TORONTO – An inter-professional team of Toronto-based scientists, including a biomedical engineer and music therapist, has been recognized with one of Canada’s highest honours – the Meritorious Service Cross (Civil Division), presented by the Governor General of Canada. The decoration recognizes Canadians for exceptional deeds that bring honour to the country.
The team, from Holland Bloorview Kids Rehabilitation Hospital, started developing the Virtual Music Instrument (VMI) software in 2003 to help individuals with complex disabilities express themselves and experience the benefits of music therapy – including an increased self-esteem and sense of personal accomplishment. To date, the VMI has impacted the lives of kids and families in over seven countries worldwide.
“We are deeply honoured by this recognition, and humbled that our work has impacted the lives of people with disabilities across the world,” said Dr. Tom Chau, Holland Bloorview’s vice president of research. “Our work in driving research discoveries into action means that technologies such as the VMI are accessible to the very people who would benefit most from them.”
Dr. Chau, alongside Andrea Lamont, music therapist and educator; Pierre Duez, software engineer; and Eric Wan, engineer, began developing the VMI to create the opportunity for kids with disabilities to play music – without having to hold or manipulate an instrument.
“Whether it’s making music through dance, finger movements, or even an eye blink, the VMI gives a meaningful musical experience for children in recreation, education, and therapy settings,” said Lamont.
One of the VMI’s most unique features is that in contrast to current technologies and apps, it adapts to a child’s abilities and physical commands by acting as an extension of their body. For children and their families, this is often a life-changing experience. The VMI has been adopted by rehabilitation institutes worldwide with kids, youth and adults both with and without a disability.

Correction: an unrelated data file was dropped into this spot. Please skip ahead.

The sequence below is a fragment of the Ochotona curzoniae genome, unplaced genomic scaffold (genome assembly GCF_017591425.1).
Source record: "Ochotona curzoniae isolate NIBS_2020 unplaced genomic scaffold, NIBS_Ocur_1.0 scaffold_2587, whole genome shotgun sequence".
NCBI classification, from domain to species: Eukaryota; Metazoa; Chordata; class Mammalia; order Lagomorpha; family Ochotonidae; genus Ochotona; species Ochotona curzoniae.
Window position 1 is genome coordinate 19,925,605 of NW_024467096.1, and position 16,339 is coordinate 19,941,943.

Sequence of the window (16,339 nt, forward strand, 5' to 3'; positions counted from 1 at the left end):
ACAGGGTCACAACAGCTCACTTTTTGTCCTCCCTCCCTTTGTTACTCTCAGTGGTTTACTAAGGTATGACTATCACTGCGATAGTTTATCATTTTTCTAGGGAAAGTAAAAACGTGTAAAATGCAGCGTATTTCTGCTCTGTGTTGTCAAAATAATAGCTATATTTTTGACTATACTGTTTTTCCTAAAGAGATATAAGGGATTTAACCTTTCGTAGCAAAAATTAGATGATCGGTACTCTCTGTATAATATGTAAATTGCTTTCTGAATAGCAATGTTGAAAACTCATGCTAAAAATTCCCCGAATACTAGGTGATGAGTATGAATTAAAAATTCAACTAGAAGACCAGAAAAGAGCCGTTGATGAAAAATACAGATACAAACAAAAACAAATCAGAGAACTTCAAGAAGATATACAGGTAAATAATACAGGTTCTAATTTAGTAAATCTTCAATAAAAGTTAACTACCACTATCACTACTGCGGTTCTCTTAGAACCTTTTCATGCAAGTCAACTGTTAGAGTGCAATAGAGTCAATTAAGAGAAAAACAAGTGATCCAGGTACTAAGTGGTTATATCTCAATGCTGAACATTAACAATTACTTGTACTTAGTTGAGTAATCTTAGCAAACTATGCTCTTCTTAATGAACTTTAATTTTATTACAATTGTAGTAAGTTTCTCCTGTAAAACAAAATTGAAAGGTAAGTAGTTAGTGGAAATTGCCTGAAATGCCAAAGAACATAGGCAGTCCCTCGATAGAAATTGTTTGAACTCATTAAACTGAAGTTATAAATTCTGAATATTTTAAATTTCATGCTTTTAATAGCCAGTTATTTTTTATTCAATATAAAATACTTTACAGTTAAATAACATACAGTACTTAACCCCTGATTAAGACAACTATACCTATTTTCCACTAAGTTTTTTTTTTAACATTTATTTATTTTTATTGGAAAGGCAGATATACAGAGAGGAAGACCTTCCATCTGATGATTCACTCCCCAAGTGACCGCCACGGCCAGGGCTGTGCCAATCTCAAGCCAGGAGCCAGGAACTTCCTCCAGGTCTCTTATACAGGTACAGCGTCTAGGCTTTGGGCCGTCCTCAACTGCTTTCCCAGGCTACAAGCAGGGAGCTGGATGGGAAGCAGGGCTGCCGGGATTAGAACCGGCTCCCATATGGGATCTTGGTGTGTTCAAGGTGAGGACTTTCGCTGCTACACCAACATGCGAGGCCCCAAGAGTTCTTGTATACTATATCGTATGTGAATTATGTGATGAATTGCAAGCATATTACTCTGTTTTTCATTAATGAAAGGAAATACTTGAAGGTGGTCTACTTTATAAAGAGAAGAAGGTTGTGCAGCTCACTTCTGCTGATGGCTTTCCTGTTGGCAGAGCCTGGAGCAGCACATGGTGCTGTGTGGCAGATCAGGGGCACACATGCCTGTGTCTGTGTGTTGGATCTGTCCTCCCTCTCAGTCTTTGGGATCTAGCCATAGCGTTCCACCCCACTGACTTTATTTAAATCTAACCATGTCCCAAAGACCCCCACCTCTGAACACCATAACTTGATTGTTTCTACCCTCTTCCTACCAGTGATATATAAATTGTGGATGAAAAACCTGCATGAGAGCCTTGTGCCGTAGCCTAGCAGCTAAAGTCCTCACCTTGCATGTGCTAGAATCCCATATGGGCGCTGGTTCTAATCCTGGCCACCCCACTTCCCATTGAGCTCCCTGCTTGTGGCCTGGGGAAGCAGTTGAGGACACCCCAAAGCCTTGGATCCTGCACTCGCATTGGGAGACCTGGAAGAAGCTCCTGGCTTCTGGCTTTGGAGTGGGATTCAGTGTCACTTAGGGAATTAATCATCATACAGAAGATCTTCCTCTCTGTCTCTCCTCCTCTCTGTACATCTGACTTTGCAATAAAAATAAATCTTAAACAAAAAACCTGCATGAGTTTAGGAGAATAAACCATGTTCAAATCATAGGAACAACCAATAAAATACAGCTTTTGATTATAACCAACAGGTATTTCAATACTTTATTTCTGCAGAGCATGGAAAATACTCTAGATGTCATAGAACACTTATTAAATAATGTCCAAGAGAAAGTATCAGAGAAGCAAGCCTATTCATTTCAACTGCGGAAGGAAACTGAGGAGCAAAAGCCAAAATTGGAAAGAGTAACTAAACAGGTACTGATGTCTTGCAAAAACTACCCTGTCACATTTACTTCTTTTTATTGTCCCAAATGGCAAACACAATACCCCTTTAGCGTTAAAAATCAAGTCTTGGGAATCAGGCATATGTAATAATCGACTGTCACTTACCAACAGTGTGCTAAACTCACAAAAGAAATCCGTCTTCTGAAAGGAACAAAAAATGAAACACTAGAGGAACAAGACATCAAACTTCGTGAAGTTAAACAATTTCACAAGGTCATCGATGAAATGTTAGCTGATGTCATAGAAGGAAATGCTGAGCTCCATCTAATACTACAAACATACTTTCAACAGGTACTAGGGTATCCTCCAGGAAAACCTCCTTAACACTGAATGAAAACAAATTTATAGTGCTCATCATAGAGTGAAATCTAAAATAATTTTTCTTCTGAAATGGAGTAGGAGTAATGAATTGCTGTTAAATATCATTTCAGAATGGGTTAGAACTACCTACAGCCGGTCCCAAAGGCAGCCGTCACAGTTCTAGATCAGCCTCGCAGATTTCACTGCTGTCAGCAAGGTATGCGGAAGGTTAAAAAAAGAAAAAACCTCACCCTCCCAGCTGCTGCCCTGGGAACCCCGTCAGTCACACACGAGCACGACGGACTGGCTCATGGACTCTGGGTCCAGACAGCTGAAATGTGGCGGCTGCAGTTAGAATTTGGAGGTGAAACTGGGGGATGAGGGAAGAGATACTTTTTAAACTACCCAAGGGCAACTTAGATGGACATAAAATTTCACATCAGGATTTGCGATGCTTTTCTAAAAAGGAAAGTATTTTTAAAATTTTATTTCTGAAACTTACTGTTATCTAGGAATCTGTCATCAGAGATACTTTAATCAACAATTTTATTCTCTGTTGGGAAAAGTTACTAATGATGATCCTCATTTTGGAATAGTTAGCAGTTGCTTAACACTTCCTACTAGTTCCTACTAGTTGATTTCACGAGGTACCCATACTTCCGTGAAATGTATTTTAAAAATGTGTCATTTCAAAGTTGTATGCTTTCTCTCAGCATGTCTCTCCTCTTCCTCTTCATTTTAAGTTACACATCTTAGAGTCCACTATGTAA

To use the VMI, a computer and webcam are required. The individual’s image gets projected onto the screen with large coloured shapes superimposed on the space around them; representing different notes, chords, and even bars of music. When a child moves a part of their body, the camera captures the movement over the shapes and translates it into musical sounds.
“What began as an exploration of the potential of technology in music therapy has become an instrument that has allowed kids with disabilities to engage more fully with music, even to the point of performing in concerts,” said Duez.
The VMI also has the potential to address goals in the physical, cognitive, communication, sensory, and social domains. It gives children and youth with disabilities access to a leisure activity, encourages exploration, and offers a channel for emotional expression.
“It is incredibly rewarding to see this innovative technology have a positive impact on the lives of kids with disabilities and enable them to do what they haven’t previously been able to. It makes kids feel special and challenges the perceptions of what a person with a disability can and cannot do. The Governor General’s recognition of our work is a triumph for Holland Bloorview and kids with communication and mobility challenges across the world,” said Wan.
The Meritorious Service Decorations (Civil Division) are an important part of the Canadian Honours System. They recognize individuals who have performed an exceptional and often innovative deed or activity that sets an example for others to follow, or improves the quality of life in a community at a local, provincial, national, or international level.
Her Excellency the Right Honourable Julie Payette, Governor General of Canada, presented the decoration to the team during a ceremony on December 12 at Rideau Hall in Ottawa. To learn more visit www.hollandbloorview.ca.